Current Grants

State Legal Aid Infrastructure & Innovation Grants 2022-2023


Announcement: January 26, 2023

The California Access to Justice Commission received 73 proposals seeking over $11 million in State Legal Aid Infrastructure & Innovation Grant Funds. The grants are extremely competitive, and the Grant Review Subcommittee is reviewing applications to make their recommendations for approval by the Access Commission. 

We anticipate being able to announce tentative decisions to applicants no later than Feb 10. Applicants who are tentatively approved will have about two weeks to complete their applications with additional information for a grant period that begins April 1, 2023.


For the second year, the State has appropriated $5,000,000 through the Judicial Council for the California Access to Justice Commission (CalATJ) to provide grants to nonprofit organizations that provide civil legal aid to indigent persons. These funds are to support infrastructure and innovation in organizations that provide legal services to create access to justice in civil matters. Applicants do not need to be IOLTA-funded to be eligible for these grants.  

Please email [email protected] if you would like to be put on a mailing list for further information about this grant opportunity, including notice of an upcoming webinar to respond to questions. The anticipated application release date is Friday, September 9.   


Applicants must meet the following criteria in order to be eligible to apply:

  • Funds are available to 501(c)(3) nonprofits that provide civil legal aid, including (but not limited to) qualified legal services projects and support centers as defined in Sections 6213 to 6215, inclusive, of the Business and Professions Code.
  • Applicants must provide civil legal services to indigent persons living at or below 200% FPT; “Indigent” is as defined in Section 6213(d) of the Business and Professions Code.
  • Special focus shall be given to:
    • projects that provide services to rural or underserved immigrant communities, regardless of citizenship status;
    • projects that involve meaningful partnership with community-based nonprofits


  • Total Funding: $4,875,000
  • Expected Number of Grants: 30-40
  • Grants Size: $25,000 – $250,000 per project
  • Anticipated Median Range: $75,000 – $125,000
  • Grant Period: The grant period is 12 months, beginning April 1, 2023 


Project funds must be used to support the (1) infrastructure and/or (2) innovation needs of legal services in civil matters for indigent persons as defined by individuals living at or below 200% FPT. Innovation and Infrastructure project examples are available on the CalATJ website.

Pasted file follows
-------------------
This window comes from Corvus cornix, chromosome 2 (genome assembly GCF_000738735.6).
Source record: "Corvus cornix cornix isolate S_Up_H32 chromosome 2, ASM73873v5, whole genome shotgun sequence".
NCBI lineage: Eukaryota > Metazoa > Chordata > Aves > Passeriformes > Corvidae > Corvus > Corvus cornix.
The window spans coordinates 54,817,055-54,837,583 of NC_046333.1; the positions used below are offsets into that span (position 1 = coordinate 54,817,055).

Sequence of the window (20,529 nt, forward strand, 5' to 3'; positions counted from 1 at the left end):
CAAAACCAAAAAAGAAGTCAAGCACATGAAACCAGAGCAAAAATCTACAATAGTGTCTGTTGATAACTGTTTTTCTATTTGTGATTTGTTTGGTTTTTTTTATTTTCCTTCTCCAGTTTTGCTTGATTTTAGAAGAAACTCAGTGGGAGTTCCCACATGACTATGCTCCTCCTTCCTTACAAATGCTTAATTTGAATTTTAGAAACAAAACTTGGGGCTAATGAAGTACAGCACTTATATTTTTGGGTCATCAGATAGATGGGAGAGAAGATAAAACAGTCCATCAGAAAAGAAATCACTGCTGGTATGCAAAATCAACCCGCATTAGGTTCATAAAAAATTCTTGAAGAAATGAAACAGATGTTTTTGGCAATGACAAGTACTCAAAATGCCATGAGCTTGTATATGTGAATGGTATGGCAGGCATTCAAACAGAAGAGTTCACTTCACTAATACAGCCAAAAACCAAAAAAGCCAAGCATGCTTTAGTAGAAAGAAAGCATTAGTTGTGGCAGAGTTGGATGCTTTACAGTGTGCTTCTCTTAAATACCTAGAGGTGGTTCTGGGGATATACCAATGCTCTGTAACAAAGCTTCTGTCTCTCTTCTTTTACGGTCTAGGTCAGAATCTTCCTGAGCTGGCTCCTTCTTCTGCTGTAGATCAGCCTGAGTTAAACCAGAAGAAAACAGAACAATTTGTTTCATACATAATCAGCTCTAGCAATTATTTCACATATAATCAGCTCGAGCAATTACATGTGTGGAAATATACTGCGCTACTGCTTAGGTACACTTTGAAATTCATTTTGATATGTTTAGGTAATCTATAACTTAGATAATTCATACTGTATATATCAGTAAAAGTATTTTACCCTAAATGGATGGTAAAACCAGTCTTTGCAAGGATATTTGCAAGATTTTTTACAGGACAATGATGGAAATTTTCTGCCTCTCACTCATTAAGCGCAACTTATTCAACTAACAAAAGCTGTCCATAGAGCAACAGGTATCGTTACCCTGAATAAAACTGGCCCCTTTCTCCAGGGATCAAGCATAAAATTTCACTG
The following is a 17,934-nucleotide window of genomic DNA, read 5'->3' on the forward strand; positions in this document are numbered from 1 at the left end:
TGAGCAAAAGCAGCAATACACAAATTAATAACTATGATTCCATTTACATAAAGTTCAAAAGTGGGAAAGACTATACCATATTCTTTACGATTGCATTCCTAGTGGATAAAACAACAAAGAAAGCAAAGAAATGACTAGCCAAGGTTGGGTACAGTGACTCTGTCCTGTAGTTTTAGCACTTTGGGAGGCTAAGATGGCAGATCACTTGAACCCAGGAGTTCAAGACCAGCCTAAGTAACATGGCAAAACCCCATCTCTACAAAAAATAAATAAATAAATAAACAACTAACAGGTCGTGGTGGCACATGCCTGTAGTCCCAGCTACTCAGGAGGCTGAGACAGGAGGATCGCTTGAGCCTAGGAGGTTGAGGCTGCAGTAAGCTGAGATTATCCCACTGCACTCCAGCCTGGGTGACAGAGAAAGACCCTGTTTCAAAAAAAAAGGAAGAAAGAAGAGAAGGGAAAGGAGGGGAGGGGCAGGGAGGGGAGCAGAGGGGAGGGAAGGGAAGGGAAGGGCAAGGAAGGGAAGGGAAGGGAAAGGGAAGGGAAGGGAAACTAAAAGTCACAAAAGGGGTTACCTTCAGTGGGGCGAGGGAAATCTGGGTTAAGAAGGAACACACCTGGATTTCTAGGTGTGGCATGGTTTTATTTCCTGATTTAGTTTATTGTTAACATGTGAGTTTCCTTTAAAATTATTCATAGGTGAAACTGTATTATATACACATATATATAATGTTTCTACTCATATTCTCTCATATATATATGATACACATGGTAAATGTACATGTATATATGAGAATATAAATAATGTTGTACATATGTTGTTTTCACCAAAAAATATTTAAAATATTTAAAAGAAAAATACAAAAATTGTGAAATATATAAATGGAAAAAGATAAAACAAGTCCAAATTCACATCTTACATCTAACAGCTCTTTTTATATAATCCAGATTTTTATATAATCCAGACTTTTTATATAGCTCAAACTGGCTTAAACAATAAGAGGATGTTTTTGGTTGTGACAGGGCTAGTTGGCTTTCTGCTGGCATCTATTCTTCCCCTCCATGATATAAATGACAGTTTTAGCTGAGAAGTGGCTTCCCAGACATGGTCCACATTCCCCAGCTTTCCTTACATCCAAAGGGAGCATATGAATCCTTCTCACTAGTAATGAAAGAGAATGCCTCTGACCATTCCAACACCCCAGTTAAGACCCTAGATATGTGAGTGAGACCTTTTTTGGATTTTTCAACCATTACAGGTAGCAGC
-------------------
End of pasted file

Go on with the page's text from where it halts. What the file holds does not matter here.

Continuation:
Infrastructure: Similar to capacity building, infrastructure refers to foundational elements that help a nonprofit reach new levels of operational, programmatic, financial, or organizational maturity, so it may more effectively and efficiently advance its mission into the future. Infrastructure projects may include planning, governance, staffing, evaluation, financial management, legal accountability, communications, administrative functions, and technology. Infrastructure can also include leveraging relationships to access resources, exchange ideas, address shared issues, and collectively problem-solve in an effort to build capacity, both for a nonprofit and for the broader network, with the common goal of addressing pressing social concerns. (Adapted from the National Council of Nonprofits.)

Innovation: Innovation is not necessarily a new project. It could be an expansion project, or improvements to a unique service delivery model. Innovations in legal aid change the affordability, accessibility, or effectiveness of practices or tools used to provide high-quality legal assistance to low-income persons. This can include approaches for using technology or partnerships in legal services delivery; enhancing the effectiveness and efficiency of existing technologies or partnerships so that they may be better used to increase the quality and quantity of services to clients; or replicating, adapting, or providing added value to the work of prior technology projects or partnerships. Innovation efforts can be applied to programs, products or devices, partnerships, communications, or operating processes. Innovation results in improvements to service delivery, quality of legal work, and managerial practices. Innovations often incorporate technology, but can also be reflected in partnerships, service delivery models, or frameworks. (Adapted from PATH per Boston Consulting Group and Legal Services Corporation Technology Initiative Grant Program.)


Sept 9, 2022

Applications released on SmartSimple

Sept 29, 2022

Informational webinar 

Oct 21, 2022

Applications due

Oct 22 2022 – Jan 23 2023

Application review; follow-up conducted with grantees as needed; recommendations provided by Selection Committee to Executive Committee 

Jan 24, 2023

Grant Awards Announced 

Feb 15, 2023

Supplemental budget and other information due 

Apr 1, 2023

Grant period begins


Subgrants to legal aid organizations or community partners are encouraged. Applicants that are applying for a grant and are also a subgrantee of another application must demonstrate that the separate grants will not fund the same activities. 


Grantees will be required to complete quarterly fiscal reports, quarterly evaluation and status reports, and a final evaluative report, and may be required to participate in site visits. Additional information may be requested based on individual circumstances. Being able to report on accomplishment with this funding, will support communication efforts for continued funding.



    • Q: Do organizations need to be IOLTA or LSC-eligible to apply? 

      • A: Organizations need to provide civil legal services to persons at or below 200% of the federal poverty threshold, or to seniors or to persons with certain developmental disabilities pursuant to Business & Professions Code §6213(d).  Organizations do not need to be either IOLTA or LSC eligible.  

    • Q: Are non-profit organizations that are not legal services organizations eligible to apply?

      • A: If you have a dedicated legal services program that provides civil legal aid to indigent persons, and can demonstrate funds would support that work, yes.

    • Q: Can law school legal clinics apply?